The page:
Smoke Stack "Hats"

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I have a two-stall engine house made by Heljan. It has a total of four smoke stack on it, presumably for some wood or coal burning heaters that are against the walls.

I need some of those conical "hats" that cover the tops of the smoke stacks. These "hats" need to be about 7/16ths of an inch in diameter, and maybe about 3/16" tall (dimensions are approximate).

They look like this:

They do not need to be "see thru" like these. I would settle for just a conical piece of plastic or whatever to glue to the top of the open stack.

I have tried cutting circles out of heavy aluminum foil, paper, and coke can aluminum, slitting a radius in it and overlapping the cut radii to create a cone. The aluminum foil is too lightweight, as is paper, and deforms before the cone can be created. Aluminum can material is too heavy to work with.

I would welcome any ideas on how to create these smoke stack covers, or use something that is "outside of the box" that I have not thought of. You know, something from the hardware store, Wal-mart, etc.

Stack caps

I have been making smaller caps using old model sprues and plastic rods. I sharpen to a point then cut it off and glue to the stack.
How about using a hole punch, like you use for ring binder files, to punch out circles from plastic sheet, then slit and glue those for the cones.
I have been making smaller caps using old model sprues and plastic rods. I sharpen to a point then cut it off and glue to the stack.
I had thought about taking a countersunk screw head like this

and chucking it into my drill press, then filing the head off of the shank in a pointy sort of manner.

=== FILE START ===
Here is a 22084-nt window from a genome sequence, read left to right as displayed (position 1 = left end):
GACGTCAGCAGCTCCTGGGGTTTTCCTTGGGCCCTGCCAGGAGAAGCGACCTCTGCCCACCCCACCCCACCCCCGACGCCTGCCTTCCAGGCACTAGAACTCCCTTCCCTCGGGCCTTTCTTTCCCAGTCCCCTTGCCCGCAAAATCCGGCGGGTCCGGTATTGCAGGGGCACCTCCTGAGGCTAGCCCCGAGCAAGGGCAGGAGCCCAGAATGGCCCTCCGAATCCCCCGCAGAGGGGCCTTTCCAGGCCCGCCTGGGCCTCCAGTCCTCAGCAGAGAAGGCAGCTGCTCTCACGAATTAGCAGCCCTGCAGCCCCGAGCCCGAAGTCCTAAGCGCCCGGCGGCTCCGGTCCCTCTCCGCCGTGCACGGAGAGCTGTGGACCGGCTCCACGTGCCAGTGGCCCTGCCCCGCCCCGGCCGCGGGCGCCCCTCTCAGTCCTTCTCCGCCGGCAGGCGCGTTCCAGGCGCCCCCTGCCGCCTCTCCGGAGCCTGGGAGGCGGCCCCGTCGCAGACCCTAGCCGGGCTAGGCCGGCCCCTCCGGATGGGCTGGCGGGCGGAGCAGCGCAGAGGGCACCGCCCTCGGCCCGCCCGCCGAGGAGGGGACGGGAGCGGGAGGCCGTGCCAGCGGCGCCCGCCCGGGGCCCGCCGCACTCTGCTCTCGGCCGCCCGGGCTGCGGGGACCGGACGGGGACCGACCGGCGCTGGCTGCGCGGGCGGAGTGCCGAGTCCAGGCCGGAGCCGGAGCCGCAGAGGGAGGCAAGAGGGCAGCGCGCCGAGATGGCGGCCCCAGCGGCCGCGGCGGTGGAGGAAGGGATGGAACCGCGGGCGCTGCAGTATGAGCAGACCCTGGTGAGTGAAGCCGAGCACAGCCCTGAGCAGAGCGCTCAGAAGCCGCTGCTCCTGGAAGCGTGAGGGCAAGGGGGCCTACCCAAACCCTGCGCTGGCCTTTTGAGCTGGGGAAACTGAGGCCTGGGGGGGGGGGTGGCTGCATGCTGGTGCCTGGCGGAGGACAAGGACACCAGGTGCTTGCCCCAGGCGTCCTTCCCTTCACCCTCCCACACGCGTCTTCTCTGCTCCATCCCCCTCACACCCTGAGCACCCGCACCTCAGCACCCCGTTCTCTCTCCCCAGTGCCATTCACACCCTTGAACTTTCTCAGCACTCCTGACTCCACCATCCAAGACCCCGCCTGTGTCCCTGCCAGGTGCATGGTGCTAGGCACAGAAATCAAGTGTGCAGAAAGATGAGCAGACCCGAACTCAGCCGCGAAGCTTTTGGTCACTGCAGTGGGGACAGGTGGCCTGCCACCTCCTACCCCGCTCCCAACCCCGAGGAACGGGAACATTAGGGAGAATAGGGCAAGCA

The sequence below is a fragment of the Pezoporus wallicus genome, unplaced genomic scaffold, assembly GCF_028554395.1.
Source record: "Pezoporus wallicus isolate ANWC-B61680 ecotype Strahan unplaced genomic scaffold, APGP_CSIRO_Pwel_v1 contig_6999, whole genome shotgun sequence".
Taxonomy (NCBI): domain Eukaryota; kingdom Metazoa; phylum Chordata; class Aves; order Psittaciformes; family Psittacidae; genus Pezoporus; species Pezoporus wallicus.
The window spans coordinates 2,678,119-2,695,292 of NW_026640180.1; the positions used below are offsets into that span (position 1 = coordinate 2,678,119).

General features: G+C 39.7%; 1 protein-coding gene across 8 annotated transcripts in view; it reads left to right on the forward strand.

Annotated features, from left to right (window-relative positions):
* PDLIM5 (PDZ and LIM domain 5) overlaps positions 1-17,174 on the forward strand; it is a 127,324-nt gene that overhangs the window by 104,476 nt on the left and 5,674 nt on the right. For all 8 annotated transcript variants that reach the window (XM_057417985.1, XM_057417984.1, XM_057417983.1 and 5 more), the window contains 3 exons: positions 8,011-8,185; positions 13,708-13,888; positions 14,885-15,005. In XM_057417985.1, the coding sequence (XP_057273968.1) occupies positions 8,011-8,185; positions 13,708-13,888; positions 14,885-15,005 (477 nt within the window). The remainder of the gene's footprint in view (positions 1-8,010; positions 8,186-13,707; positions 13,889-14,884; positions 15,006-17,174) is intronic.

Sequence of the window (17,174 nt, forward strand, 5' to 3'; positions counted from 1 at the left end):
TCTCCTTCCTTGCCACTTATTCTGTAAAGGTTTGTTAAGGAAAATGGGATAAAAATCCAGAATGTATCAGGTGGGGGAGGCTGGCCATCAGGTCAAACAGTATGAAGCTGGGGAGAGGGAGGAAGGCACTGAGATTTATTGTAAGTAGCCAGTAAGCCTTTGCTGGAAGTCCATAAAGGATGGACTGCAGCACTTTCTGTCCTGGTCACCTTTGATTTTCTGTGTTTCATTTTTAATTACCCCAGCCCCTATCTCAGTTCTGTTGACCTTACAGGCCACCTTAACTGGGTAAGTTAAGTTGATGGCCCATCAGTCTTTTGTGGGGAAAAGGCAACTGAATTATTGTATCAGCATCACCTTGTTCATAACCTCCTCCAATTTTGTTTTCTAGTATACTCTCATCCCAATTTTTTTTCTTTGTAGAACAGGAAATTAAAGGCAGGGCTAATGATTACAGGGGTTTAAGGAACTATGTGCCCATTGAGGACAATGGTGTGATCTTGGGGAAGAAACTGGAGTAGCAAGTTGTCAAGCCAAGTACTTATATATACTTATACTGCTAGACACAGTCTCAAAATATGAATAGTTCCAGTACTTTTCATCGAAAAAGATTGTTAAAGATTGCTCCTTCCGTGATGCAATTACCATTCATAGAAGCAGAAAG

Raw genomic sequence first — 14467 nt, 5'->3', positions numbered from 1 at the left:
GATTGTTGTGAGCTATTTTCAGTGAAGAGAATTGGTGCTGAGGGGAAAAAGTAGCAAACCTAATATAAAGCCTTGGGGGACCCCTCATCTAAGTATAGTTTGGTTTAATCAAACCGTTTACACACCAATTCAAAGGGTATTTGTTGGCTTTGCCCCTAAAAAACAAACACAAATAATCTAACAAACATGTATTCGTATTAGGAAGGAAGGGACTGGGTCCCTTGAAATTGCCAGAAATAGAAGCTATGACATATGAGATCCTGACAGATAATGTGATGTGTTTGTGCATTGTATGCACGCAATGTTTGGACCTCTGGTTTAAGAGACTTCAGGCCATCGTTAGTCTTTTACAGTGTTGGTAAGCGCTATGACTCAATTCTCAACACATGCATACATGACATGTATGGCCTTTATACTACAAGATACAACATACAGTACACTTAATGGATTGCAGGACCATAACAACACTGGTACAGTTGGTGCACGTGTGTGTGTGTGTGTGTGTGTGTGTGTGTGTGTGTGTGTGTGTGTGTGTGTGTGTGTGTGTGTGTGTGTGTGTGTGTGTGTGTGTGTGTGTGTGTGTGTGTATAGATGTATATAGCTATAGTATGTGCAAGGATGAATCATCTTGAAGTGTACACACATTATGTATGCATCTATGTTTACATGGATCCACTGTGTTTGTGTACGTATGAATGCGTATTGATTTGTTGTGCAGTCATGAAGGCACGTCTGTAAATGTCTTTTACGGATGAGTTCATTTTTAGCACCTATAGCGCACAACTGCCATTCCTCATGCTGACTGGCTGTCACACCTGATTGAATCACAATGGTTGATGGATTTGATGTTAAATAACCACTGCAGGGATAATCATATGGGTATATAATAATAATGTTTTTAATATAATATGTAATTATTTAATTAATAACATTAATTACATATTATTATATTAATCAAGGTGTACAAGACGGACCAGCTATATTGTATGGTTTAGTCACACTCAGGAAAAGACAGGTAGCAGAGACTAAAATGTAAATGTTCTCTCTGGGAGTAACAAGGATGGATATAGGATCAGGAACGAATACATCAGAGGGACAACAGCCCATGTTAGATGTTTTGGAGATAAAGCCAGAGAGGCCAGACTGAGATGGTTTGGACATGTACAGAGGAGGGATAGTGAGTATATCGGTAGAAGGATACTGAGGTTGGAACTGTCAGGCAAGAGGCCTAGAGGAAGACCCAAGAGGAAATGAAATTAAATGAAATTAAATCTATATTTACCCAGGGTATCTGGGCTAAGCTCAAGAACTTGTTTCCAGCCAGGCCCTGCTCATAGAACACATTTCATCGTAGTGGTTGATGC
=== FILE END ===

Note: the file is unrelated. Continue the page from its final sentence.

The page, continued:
Whiskey Merchant
I see that, they definitely work.


1. What are they made out of?

2. How did you make them?
These were done over 20 years ago. They were made out of Evergreen styrene sheets of different thicknesses. The base was from thicker stock, while the stack and cap were out of extremely thin sheet. The stack material was wrapped around a pencil and cut so the edges could be glued together to form an almost invisible seam when painted. The cap was also cut from extremely thin styrene. and also glued together. The straps were fron scrap brass strips and super glued on. Then wire was used for the cables to support it to the roof. Didn't have as much available back then as we do nor. If you couldn't find what you needed in the limited market back then, you built it from scratch. The paint covered up a lot of my sloppyness. is a participant in the Amazon Services LLC Associates Program, an affiliate advertising program designed to provide a means for sites to earn advertising fees by advertising and linking to